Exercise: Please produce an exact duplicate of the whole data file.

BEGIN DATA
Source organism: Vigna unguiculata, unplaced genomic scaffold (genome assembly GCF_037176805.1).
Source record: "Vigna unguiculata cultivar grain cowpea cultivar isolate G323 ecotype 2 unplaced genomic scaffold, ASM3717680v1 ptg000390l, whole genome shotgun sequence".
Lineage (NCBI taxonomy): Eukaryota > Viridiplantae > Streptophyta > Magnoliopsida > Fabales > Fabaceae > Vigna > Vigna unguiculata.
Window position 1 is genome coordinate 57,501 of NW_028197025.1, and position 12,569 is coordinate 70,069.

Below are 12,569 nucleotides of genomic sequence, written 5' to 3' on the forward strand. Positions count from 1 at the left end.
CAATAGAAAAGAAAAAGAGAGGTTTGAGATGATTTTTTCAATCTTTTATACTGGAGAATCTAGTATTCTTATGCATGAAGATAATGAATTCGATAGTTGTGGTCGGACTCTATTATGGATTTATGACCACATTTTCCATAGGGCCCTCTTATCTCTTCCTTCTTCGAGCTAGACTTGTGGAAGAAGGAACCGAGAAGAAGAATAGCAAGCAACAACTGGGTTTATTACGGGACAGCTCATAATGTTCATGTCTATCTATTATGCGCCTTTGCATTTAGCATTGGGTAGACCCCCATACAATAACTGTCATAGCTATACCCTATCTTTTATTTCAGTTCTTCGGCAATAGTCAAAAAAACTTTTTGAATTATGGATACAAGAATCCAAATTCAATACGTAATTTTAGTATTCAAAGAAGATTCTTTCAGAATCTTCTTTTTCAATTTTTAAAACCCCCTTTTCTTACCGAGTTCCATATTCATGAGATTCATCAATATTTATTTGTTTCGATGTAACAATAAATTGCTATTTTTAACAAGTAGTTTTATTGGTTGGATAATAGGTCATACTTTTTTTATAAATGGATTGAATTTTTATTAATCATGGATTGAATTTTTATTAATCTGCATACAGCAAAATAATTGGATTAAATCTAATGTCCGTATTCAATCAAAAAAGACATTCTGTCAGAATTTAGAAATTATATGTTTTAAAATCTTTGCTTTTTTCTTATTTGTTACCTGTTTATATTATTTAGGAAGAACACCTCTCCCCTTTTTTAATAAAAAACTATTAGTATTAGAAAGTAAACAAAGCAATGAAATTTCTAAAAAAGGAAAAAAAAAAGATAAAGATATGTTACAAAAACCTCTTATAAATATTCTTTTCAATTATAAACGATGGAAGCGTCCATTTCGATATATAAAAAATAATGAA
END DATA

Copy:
Source organism: Vigna unguiculata, unplaced genomic scaffold (genome assembly GCF_037176805.1).
Source record: "Vigna unguiculata cultivar grain cowpea cultivar isolate G323 ecotype 2 unplaced genomic scaffold, ASM3717680v1 ptg000390l, whole genome shotgun sequence".
Lineage (NCBI taxonomy): Eukaryota > Viridiplantae > Streptophyta > Magnoliopsida > Fabales > Fabaceae > Vigna > Vigna unguiculata.
Window position 1 is genome coordinate 57,501 of NW_028197025.1, and position 12,569 is coordinate 70,069.

Below are 12,569 nucleotides of genomic sequence, written 5' to 3' on the forward strand. Positions count from 1 at the left end.
CAATAGAAAAGAAAAAGAGAGGTTTGAGATGATTTTTTCAATCTTTTATACTGGAGAATCTAGTATTCTTATGCATGAAGATAATGAATTCGATAGTTGTGGTCGGACTCTATTATGGATTTATGACCACATTTTCCATAGGGCCCTCTTATCTCTTCCTTCTTCGAGCTAGACTTGTGGAAGAAGGAACCGAGAAGAAGAATAGCAAGCAACAACTGGGTTTATTACGGGACAGCTCATAATGTTCATGTCTATCTATTATGCGCCTTTGCATTTAGCATTGGGTAGACCCCCATACAATAACTGTCATAGCTATACCCTATCTTTTATTTCAGTTCTTCGGCAATAGTCAAAAAAACTTTTTGAATTATGGATACAAGAATCCAAATTCAATACGTAATTTTAGTATTCAAAGAAGATTCTTTCAGAATCTTCTTTTTCAATTTTTAAAACCCCCTTTTCTTACCGAGTTCCATATTCATGAGATTCATCAATATTTATTTGTTTCGATGTAACAATAAATTGCTATTTTTAACAAGTAGTTTTATTGGTTGGATAATAGGTCATACTTTTTTTATAAATGGATTGAATTTTTATTAATCATGGATTGAATTTTTATTAATCTGCATACAGCAAAATAATTGGATTAAATCTAATGTCCGTATTCAATCAAAAAAGACATTCTGTCAGAATTTAGAAATTATATGTTTTAAAATCTTTGCTTTTTTCTTATTTGTTACCTGTTTATATTATTTAGGAAGAACACCTCTCCCCTTTTTTAATAAAAAACTATTAGTATTAGAAAGTAAACAAAGCAATGAAATTTCTAAAAAAGGAAAAAAAAAAGATAAAGATATGTTACAAAAACCTCTTATAAATATTCTTTTCAATTATAAACGATGGAAGCGTCCATTTCGATATATAAAAAATAATGAA